Republican Gov. M. Jodi Rell fired off a letter to Attorney General Richard Blumenthal Wednesday asking him to sue the federal government if Congress approves multimillion-dollar tax breaks for Nebraska as part of the healthcare bill winding its way through Congress.
A provision written into the massive bill will allow the federal government to pick up 100 percent of the cost of Medicaid expansion in Nebraska to court U.S. Senator Ben Nelson’s vote.
“The inequity of this provision is astonishing,“ Rell wrote in her letter to Blumenthal. “The doling out of favors for senators is appalling. The cost of this federal health care bill is beyond comprehension because of all the special provisions included to garner the 60 votes for passage.”
Blumenthal, a Democrat, seemed to take the governor’s request in stride.
“We will immediately review the Governor’s request, but it is clearly premature at present because there is no Senate-approved bill, let alone a final measure negotiated and voted favorably by both houses of congress,” Blumenthal said in a emailed statement. “A lawsuit to stop or modify a pending bill is legally impossible.”
To the contrary, it is not ‘premature’, Rell’s office said in response to Blumenthal. “The Governor’s letter clearly states that “if this bill passes into law in its present form, I am asking you to immediately pursue legal action on behalf of the State of Connecticut to ensure that Connecticut also receives the 100% reimbursement of costs for this underfunded federal mandate.”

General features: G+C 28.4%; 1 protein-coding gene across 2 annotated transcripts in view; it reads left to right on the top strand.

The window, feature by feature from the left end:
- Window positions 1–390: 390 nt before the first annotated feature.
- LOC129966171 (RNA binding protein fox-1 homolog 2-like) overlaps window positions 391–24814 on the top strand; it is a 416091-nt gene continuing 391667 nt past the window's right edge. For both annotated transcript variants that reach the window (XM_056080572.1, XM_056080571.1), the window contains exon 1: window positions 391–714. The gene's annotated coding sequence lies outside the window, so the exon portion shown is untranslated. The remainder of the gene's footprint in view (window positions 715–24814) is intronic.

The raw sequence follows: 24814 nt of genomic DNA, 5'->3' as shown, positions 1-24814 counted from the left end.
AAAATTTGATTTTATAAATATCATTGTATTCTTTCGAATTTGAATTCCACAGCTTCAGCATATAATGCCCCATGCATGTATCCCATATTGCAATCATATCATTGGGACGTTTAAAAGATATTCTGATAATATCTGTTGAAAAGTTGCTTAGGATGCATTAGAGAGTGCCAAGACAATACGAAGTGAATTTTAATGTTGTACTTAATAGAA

Rell’s letter seems to be part of a national movement of Republican Attorney General’s across the country, who expressed their outrage Wednesday at the “sweetheart deals“ in the Senate Democrats‘ healthcare bill. The ball got rolling with a request from Republicans Senators Lindsey Graham and Jim DeMint, who asked South Carolina Attorney General Henry McMaster to look into the constitutionality of Democrats’ decision to cover all of Nebraska’s future Medicaid recipients.
“While everyone has received something, Nebraska’s “gift” is particularly galling,” Rell wrote in her letter. “In this time of extraordinary fiscal challenge, when states are facing record budget deficits and are seeing HUSKY and Medicaid case loads growing, all could use 100 percent reimbursement.”
Rell’s anger at the provision is also related to the current budget deficit.
Currently the state of Connecticut’s Medicaid account is running a $92.1 million deficit, according to state Comptroller Nancy Wyman.
“In the event that the terms of the Nebraska agreement applied to Connecticut, we have the potential to receive up to $262 million annually in additional federal reimbursement,” Rell said.